Magnesium Die Casting
Casting is a process in which a molten metal is poured into a mould that contains the intended shape. High pressure die casting (HPDC) is the most common method of Magnesium Die Casting and its alloys.
Magnesium is melted at a temperature of 923K and poured into crucibles where it is cooled under high pressure. The cooled magnesium solidifies and takes the shape of the crucible.
Magnesium has an inflexible hexagonal structure at its basic atomic level which makes it difficult to roll, stretch and shape. HPDC overcomes this limitation by offering an alternative, less difficult and faster method for manipulating
Uses of Magnesium casting
Magnesium is increasingly used in automotive and airplane manufacture. This is due to its light weight per unit volume. Casted Magnesium is also used in the manufacture of lightweight car seats, car body and fuselage parts. The use is attributed to Magnesium being the lightest structural metal which can withstand greater column loading per unit weight.
Magnesium and its alloys are being used to manufacture chassis for appliances such as laptops, cameras and phones.
Magnesium castings are also used in the manufacture of power tools such as chain saws, electric drills and electric nail guns. Use in electrical appliances is gaining ground owing to its ability to conduct heat and electricity.
Advantages of high pressure die casting
Magnesium casting offers good finishing characteristics as minute details can be impressed onto the final product. High pressure die casting is more economical compared to other methods of shaping Magnesium.
In this green era, the ability to recycle Magnesium makes High pressure die casting an environmentally friendly process. Magnesium metal is almost 100% recyclable thus reduces industrial junk.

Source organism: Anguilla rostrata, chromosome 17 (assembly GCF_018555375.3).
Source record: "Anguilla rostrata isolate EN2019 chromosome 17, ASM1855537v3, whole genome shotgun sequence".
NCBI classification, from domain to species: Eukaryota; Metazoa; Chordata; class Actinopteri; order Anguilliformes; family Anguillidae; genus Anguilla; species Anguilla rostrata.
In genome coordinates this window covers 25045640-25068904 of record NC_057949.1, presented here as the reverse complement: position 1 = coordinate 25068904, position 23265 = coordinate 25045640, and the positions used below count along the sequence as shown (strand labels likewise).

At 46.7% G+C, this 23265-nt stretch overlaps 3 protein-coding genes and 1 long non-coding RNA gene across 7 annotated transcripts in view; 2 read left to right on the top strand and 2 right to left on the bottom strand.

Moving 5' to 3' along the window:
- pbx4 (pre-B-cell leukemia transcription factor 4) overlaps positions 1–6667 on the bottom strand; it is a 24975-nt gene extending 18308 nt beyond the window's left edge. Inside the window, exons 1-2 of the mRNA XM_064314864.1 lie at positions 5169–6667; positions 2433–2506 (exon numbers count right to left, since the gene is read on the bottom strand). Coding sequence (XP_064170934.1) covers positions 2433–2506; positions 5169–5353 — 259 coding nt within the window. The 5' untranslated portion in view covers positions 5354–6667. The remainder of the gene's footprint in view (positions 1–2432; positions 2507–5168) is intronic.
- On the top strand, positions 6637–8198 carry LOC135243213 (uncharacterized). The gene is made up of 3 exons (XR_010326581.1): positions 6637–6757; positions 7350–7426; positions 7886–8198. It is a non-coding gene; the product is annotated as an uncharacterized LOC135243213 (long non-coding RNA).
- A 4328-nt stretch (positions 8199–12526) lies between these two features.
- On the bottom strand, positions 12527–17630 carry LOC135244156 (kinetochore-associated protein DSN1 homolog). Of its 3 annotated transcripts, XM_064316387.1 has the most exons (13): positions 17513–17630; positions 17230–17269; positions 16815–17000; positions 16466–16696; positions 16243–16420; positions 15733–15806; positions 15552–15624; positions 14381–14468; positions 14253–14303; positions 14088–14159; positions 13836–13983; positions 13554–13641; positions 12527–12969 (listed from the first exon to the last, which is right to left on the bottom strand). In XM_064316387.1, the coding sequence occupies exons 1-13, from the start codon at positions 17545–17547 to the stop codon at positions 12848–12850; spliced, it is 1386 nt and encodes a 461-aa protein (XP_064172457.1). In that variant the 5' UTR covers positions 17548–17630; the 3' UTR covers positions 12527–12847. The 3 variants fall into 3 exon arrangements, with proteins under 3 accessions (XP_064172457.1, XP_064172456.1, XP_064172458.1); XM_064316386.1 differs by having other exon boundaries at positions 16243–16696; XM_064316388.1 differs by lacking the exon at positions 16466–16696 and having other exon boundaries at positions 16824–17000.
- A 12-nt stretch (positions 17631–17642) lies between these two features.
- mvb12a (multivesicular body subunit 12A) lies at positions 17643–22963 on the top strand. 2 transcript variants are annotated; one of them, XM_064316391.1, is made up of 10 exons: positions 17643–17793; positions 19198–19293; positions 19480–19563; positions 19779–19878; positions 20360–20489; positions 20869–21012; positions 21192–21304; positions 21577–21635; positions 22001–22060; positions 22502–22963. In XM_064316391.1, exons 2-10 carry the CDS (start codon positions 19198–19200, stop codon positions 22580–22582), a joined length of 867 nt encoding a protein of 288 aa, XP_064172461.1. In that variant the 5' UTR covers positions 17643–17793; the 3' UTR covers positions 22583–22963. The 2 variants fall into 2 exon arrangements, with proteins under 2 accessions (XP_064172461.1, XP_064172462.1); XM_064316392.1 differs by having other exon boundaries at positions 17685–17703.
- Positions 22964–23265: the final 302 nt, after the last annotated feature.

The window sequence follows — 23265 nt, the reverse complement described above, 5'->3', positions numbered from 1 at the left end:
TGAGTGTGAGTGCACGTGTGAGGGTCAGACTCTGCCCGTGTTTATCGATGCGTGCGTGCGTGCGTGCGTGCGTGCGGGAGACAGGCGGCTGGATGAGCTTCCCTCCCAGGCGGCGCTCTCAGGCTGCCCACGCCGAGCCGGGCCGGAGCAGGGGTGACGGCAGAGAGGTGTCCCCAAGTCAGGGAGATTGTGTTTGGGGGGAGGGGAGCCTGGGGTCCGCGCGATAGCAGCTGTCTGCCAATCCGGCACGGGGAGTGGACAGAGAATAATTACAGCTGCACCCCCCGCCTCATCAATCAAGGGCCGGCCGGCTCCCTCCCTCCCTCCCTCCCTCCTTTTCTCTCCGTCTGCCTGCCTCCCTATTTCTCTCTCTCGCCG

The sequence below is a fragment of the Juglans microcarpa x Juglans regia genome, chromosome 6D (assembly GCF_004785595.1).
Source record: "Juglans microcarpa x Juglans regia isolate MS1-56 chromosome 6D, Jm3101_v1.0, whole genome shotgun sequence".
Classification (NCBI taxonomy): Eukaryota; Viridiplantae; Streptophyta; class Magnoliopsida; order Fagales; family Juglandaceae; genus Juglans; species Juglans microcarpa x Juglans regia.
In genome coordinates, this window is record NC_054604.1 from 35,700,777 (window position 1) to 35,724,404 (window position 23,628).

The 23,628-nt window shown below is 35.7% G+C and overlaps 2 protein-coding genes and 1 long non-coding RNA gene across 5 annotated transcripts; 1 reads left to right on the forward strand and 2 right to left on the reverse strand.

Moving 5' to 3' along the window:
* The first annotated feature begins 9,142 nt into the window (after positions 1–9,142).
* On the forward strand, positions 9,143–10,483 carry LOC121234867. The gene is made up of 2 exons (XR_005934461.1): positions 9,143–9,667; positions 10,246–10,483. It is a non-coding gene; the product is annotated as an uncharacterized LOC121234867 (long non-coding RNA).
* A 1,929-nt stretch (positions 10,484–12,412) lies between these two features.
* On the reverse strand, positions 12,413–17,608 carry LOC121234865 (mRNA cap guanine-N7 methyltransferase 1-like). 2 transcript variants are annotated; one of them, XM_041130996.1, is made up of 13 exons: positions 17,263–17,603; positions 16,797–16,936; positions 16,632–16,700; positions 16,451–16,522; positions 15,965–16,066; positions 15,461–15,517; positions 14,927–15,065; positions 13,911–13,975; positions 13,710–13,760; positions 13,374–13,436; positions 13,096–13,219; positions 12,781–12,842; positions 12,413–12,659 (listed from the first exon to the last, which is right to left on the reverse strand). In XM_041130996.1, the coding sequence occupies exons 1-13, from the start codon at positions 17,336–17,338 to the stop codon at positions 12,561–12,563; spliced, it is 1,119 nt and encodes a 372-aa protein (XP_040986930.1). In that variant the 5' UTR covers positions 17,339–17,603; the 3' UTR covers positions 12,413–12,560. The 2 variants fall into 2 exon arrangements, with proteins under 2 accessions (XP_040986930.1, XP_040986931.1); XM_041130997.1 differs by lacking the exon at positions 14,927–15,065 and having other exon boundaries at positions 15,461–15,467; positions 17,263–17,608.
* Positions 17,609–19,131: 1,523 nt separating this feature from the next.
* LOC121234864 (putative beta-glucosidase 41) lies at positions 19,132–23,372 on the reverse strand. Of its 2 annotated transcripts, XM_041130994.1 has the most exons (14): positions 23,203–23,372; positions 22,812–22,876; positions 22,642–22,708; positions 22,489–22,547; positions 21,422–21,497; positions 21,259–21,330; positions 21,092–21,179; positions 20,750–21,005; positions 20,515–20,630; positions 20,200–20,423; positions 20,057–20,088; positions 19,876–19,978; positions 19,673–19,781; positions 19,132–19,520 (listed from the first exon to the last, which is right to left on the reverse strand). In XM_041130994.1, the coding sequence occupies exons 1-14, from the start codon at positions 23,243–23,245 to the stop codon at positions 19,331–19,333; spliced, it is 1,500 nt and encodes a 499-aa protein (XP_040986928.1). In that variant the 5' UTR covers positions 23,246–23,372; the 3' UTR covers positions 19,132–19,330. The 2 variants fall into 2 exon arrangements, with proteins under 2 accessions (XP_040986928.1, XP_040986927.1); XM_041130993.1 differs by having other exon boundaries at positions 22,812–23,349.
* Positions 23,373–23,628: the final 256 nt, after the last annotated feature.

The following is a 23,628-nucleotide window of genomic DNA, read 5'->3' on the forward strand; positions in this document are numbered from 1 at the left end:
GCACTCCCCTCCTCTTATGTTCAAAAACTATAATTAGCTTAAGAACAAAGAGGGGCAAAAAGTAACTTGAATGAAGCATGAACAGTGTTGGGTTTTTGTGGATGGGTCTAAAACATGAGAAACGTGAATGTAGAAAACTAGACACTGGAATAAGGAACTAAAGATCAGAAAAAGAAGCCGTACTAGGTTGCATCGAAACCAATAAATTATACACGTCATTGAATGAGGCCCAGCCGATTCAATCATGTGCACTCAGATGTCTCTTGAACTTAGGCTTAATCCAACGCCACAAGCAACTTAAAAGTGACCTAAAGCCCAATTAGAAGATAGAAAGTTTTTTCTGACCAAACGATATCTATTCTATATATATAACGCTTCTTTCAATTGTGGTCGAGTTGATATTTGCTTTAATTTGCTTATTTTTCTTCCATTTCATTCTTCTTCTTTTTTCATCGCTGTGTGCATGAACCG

Casted Magnesium alloys have high conductivity. There is marked improvement in the electrical and thermal conduction capabilities in Magnesium alloys making them suitable for use in electrical and thermal appliances.
Magnesium and its alloys can be casted into various shapes suited for different uses; Casting into thin walls can be achieved. Since Magnesium saves on weight without reducing on durability, Magnesium thin walls are relatively stronger and lighter as compared to other metals of the same volume.
It has been noted that molten Magnesium has reduced affinity to iron thus can be casted in iron crucibles with a reduced risk in the final product acquiring iron impurities.
Casted Magnesium is resistant to corrosion by the elements, most notably, is the reduced susceptibility to Hydrogen porosity.
Disadvantages of high pressure die casting
Due to its very high melting point, melting Magnesium is both a dangerous in safety and expensive process. A lot of energy is required to melt the Magnesium thus increasing the cost of production.
Moreover, the very high molten temperature of Magnesium can cause the liquid metal to take some of the iron from the crucible. Acquiring iron from crucible is often undesirable as it would make the final product relatively impure.
Molten Magnesium is more viscous than other metals such as Aluminum. As a result, more pressure is required in the cooling process in attempt to acquire the intended casting detail since cooling is often done under pressure.
To produce Magnesium die casting has high risk than producing Aluminium die casting, Magnesium is easy to get on fire since the ignition point is very low and it is hard to control this. this is why the cost is more expensive than Aluminum die casting.